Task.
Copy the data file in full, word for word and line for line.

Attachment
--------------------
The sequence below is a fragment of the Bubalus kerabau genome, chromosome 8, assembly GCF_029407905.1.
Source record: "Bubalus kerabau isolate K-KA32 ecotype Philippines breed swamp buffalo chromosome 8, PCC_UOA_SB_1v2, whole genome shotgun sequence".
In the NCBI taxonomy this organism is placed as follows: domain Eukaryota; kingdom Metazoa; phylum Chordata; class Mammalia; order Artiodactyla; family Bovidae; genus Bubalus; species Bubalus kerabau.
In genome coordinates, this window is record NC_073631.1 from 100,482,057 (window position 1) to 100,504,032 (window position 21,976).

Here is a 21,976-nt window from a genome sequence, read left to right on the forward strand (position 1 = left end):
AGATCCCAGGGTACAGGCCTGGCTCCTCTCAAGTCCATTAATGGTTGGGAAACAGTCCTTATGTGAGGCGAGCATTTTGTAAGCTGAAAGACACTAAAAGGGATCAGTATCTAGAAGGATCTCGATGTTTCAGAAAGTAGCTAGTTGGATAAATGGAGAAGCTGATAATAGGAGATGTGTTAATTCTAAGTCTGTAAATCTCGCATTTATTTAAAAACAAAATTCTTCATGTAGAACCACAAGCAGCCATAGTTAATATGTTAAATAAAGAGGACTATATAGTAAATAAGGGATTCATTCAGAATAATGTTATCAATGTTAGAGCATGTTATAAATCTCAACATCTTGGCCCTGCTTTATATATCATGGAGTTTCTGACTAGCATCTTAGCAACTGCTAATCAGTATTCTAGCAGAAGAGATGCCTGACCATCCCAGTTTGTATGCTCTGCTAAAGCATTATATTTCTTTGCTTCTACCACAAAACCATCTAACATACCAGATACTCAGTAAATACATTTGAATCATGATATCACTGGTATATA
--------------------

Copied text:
The sequence below is a fragment of the Bubalus kerabau genome, chromosome 8, assembly GCF_029407905.1.
Source record: "Bubalus kerabau isolate K-KA32 ecotype Philippines breed swamp buffalo chromosome 8, PCC_UOA_SB_1v2, whole genome shotgun sequence".
In the NCBI taxonomy this organism is placed as follows: domain Eukaryota; kingdom Metazoa; phylum Chordata; class Mammalia; order Artiodactyla; family Bovidae; genus Bubalus; species Bubalus kerabau.
In genome coordinates, this window is record NC_073631.1 from 100,482,057 (window position 1) to 100,504,032 (window position 21,976).

Here is a 21,976-nt window from a genome sequence, read left to right on the forward strand (position 1 = left end):
AGATCCCAGGGTACAGGCCTGGCTCCTCTCAAGTCCATTAATGGTTGGGAAACAGTCCTTATGTGAGGCGAGCATTTTGTAAGCTGAAAGACACTAAAAGGGATCAGTATCTAGAAGGATCTCGATGTTTCAGAAAGTAGCTAGTTGGATAAATGGAGAAGCTGATAATAGGAGATGTGTTAATTCTAAGTCTGTAAATCTCGCATTTATTTAAAAACAAAATTCTTCATGTAGAACCACAAGCAGCCATAGTTAATATGTTAAATAAAGAGGACTATATAGTAAATAAGGGATTCATTCAGAATAATGTTATCAATGTTAGAGCATGTTATAAATCTCAACATCTTGGCCCTGCTTTATATATCATGGAGTTTCTGACTAGCATCTTAGCAACTGCTAATCAGTATTCTAGCAGAAGAGATGCCTGACCATCCCAGTTTGTATGCTCTGCTAAAGCATTATATTTCTTTGCTTCTACCACAAAACCATCTAACATACCAGATACTCAGTAAATACATTTGAATCATGATATCACTGGTATATA